Why wait for a formal workshop environment to start improving your teaching craft, when there are so many opportunities to build your network and learn new skills on your own? We've compiled a list of the best resources for do-it-yourself PD to get you started.
When you ask parents what they want for their kids, what’s usually the most common reply? They want their children to be happy. Via Raising Happiness: 10 Simple Steps for More Joyful Kids and Happier Parents: …the well-being of children is more important to adults than just about anything el...
We know that engagement is the key to learning, but we also know that many of our students are bored with the curriculum and activities being offered in classrooms. To battle this problem, much focus and attention has been placed on getting students to be "on-task." Indeed, the link between on-task behavior and student achievement is strong. However, just as a worker at a company can be busy without being productive, a student can be on-task without actually being engaged in the learning. True, long-lasting learning comes not merely as a result of being on-task, but being deeply engaged in meaningful, relevant, and important tasks. We see examples of on-task but disengaged behavior every day: students mindlessly copying notes from a screen, listening to a lecture but daydreaming about what to do after school, robotically completing a worksheet. Some students, particularly older ones, have become masters at what Bishop and Pflaum (2005) refer to as "pretend-attend." They've mastered the ability to look busy, focused, and on-task, but in reality they are disengaged in the actual learning. So, how do we ramp up both on-task behavior and real, meaningful engagement for our students? Here are seven easy ways to increase the likelihood that students are both engaged and on-task: Teach students about the process of focus, attention, and engagement. Tell them about how the brain works and help them to recognize the characteristics of real engagement. When designing objectives, lessons, and activities, consider the task students are being asked to complete. Is the task, behavior, or activity one that is relevant, interactive, and meaningful, or is it primarily designed to keep kids busy and quiet? Ask your students about their perspectives, ideas, and experiences. What do they find engaging, real, and meaningful? Create authentic reasons for learning activities. Connect the objectives, activities, and tasks to those things that are interesting and related to student experiences. Provide choice in the way students learn information and express their knowledge. Incorporate positive emotions including curiosity, humor, age-appropriate controversy, and inconsequential competition. (Inconsequential competition is described by Marzano  as competition in the spirit of fun with no rewards, punishments or anything of "consequence" attached.) Allow for creativity and multisensory stimulation (think art, drama, role play, and movement). Have you noticed that on-task does not always mean engaged? How do you achieve both? Post submitted by Bryan Harris, director of professional development for the Casa Grande Elementary School District in Arizona. He is the author of Battling Boredom, published by Eye On Education. More information can be found at http://www.bryan-harris.com/.
We all want to come up with the next great idea. Whether you are an artist trying to craft a beautiful painting or a business person trying to come up with the next great company, we all chase great ideas. Steven Johnson explores the question, "Where do good ideas come from?"
In this poignant, funny follow-up to his fabled 2006 talk, Sir Ken Robinson makes the case for a radical shift from standardized schools to personalized learning -- creating conditions where kids' natural talents can flourish.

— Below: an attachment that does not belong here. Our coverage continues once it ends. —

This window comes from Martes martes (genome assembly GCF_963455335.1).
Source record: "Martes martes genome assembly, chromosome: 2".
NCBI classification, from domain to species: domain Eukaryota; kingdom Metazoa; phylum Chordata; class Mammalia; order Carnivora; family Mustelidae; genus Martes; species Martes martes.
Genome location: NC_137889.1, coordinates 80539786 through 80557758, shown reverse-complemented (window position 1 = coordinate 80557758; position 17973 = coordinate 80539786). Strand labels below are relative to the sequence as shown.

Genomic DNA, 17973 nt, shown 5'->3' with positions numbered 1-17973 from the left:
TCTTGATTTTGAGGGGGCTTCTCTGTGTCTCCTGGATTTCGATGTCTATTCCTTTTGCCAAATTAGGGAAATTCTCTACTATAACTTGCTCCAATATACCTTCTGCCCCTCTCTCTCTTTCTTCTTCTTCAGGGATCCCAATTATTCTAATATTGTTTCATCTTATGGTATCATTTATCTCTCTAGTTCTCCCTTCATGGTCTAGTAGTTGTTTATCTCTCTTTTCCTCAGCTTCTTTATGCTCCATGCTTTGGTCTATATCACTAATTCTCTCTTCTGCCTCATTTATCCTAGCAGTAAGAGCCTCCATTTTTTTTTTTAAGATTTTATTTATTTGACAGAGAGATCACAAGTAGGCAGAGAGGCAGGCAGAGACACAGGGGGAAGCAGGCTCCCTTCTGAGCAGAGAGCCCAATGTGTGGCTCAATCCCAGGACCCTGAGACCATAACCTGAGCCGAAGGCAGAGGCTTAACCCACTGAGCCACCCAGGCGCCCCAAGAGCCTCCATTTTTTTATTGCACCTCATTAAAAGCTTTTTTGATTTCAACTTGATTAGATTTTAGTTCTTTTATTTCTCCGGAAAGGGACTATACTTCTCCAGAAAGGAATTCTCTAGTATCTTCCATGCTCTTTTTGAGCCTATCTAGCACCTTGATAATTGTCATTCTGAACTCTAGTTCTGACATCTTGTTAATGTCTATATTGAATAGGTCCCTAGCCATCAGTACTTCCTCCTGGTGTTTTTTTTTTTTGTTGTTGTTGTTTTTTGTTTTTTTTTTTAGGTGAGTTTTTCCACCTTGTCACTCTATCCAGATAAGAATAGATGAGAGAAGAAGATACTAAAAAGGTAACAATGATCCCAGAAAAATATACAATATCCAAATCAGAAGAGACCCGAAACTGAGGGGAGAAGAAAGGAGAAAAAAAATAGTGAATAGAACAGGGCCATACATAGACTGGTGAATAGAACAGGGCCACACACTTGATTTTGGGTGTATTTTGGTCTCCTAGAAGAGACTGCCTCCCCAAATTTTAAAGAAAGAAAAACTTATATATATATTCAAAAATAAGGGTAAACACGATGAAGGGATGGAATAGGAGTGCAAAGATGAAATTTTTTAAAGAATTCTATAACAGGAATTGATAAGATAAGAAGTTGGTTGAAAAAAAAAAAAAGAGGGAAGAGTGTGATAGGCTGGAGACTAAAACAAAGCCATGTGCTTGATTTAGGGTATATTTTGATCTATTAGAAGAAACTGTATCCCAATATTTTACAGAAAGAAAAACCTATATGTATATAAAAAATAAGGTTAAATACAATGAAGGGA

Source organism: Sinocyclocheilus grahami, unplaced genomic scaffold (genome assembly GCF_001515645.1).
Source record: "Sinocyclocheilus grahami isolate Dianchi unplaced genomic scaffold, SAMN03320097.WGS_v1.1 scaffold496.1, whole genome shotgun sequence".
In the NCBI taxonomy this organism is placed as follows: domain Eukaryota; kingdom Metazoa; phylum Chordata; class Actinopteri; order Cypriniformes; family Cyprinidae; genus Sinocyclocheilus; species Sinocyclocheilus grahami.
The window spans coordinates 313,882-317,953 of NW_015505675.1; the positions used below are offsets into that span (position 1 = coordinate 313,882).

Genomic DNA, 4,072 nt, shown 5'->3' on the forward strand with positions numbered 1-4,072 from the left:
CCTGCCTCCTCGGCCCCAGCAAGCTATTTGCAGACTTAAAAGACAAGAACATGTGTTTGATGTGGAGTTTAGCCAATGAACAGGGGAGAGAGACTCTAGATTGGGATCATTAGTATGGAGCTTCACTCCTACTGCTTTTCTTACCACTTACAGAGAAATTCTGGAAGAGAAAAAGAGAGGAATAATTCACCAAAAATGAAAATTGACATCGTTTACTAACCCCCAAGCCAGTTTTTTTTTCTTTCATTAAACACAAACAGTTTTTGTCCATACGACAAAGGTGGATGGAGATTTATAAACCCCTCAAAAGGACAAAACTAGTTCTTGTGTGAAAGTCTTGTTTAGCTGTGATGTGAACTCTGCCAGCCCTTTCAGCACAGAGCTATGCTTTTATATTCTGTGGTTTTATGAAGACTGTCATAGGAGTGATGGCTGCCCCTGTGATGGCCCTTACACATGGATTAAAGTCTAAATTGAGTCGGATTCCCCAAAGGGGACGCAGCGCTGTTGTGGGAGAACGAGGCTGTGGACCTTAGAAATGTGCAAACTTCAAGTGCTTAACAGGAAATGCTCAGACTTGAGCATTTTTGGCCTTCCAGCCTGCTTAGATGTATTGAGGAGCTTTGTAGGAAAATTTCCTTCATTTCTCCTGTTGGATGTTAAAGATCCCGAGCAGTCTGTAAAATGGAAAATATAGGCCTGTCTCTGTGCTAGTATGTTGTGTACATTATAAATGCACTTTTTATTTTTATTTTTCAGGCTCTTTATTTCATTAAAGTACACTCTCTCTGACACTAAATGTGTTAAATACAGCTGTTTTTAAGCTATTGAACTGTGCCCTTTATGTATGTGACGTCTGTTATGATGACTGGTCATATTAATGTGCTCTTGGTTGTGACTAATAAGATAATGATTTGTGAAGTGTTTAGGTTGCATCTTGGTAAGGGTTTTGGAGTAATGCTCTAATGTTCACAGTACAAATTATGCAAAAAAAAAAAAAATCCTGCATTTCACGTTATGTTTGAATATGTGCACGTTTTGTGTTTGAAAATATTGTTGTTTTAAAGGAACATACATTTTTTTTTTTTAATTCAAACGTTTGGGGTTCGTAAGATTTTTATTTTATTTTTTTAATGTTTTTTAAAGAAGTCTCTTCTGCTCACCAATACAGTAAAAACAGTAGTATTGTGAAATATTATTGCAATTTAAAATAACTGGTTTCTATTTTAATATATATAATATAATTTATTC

Last June, I wrote Seven Ways to Go From On-Task to Engaged, which turned out to be one of the most popular topics of the year. In it I spoke about the possibility that students could technically be on-task but cognitively and emotionally unengaged in the actual learning. For decades, much discussion and research in education circles focused on the role of time on-task and its relationship to attention and learning (Karweit, 1983; Prater, 1992). While time on task is important, as is focus and attention, true engagement in learning involves more than external behaviors as measured by time on-task. True engagement involves the mind, the body, and the soul. As educators, we realize that not all on-task time is productive time. John Hattie, in his research synthesis Visible Learning points out that increasing time on task is pointless if the tasks themselves are not productive. Those who call for longer school days and longer school years might be wise to increase the focus on getting students engaged and productive. After all, asking students to spend more time being bored or disengaged isn't likely going to have a positive effect. Because not all tasks or assignments are equal in their ability to effectively engage students, educators should have a variety of strategies and approaches available when they work with students. So, here are seven more ways to go from on-task to engaged: Ask questions that don't have right or wrong answers. Seek student opinions, allow argumentation, encourage persuasion, and teach students how to disagree and debate in a positive way. Strike a balance between praise and feedback. Grant Wiggins, co-author of Understanding by Design points out that praise, "Keeps me in the game, but doesn't help me get any better." While praise may encourage effort, specific feedback is necessary in order to truly learn and grow. Encourage self reflection and the creation of personalized goals. Teach students to track and evaluate their own learning. Some of the most valuable and long-lasting learning comes from the personal insights and "ah-hahs" we discover when learning about ourselves. Increase physical movement. Movement has a positive effect on learning and student achievement. Physical movement wakes up the brain by increasing blood flow, increasing certain neurotransmitters that have an impact on memory, and generally helps students be more alert. Increase the use of celebrations. Bobbi DePorter and her co-authors of Quantum Teaching point out that, "If it's worth learning, it's worth celebrating." Classrooms should be places where there is joy, celebration, and happiness because learning is fun. Stress process over product. Some of our most disengaged and bored students care little about grades, points, or other "motivators" we tend to use in school. Instead of focusing on the outcome of the work (which is typically a grade), focus on the process of learning, the experiences students will have, and the personal connections they can make to ideas and content. Take a risk. Every day, we ask students to stretch themselves to be better, smarter, or more insightful. In essence, we ask them to take a risk and try things that may not be comfortable. Likewise, as educators, we should also be taking risks, trying out new approaches, and stretching ourselves beyond our comfort zone. When students see us modeling those same behaviors and attitudes, it can have a tremendous impact. How do you know if students are not only on-task but engaged? What strategies to you recommend? Post submitted by Bryan Harris, director of professional development for the Casa Grande Elementary School District in Arizona. He is the author of Battling Boredom, published by Eye On Education. More information can be found at http://www.bryan-harris.com.